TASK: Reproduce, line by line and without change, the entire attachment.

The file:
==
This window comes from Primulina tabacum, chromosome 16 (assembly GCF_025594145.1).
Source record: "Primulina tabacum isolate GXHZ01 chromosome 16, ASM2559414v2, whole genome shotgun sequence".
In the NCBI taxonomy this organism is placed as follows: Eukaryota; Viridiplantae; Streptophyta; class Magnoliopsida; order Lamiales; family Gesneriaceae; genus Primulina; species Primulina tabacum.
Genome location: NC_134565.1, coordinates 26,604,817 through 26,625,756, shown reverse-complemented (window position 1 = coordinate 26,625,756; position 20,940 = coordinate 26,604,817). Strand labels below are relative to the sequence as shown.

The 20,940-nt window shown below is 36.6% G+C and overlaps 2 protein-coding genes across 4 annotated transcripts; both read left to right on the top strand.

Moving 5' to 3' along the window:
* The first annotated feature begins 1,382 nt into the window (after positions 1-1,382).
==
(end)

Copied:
This window comes from Primulina tabacum, chromosome 16 (assembly GCF_025594145.1).
Source record: "Primulina tabacum isolate GXHZ01 chromosome 16, ASM2559414v2, whole genome shotgun sequence".
In the NCBI taxonomy this organism is placed as follows: Eukaryota; Viridiplantae; Streptophyta; class Magnoliopsida; order Lamiales; family Gesneriaceae; genus Primulina; species Primulina tabacum.
Genome location: NC_134565.1, coordinates 26,604,817 through 26,625,756, shown reverse-complemented (window position 1 = coordinate 26,625,756; position 20,940 = coordinate 26,604,817). Strand labels below are relative to the sequence as shown.

The 20,940-nt window shown below is 36.6% G+C and overlaps 2 protein-coding genes across 4 annotated transcripts; both read left to right on the top strand.

Moving 5' to 3' along the window:
* The first annotated feature begins 1,382 nt into the window (after positions 1-1,382).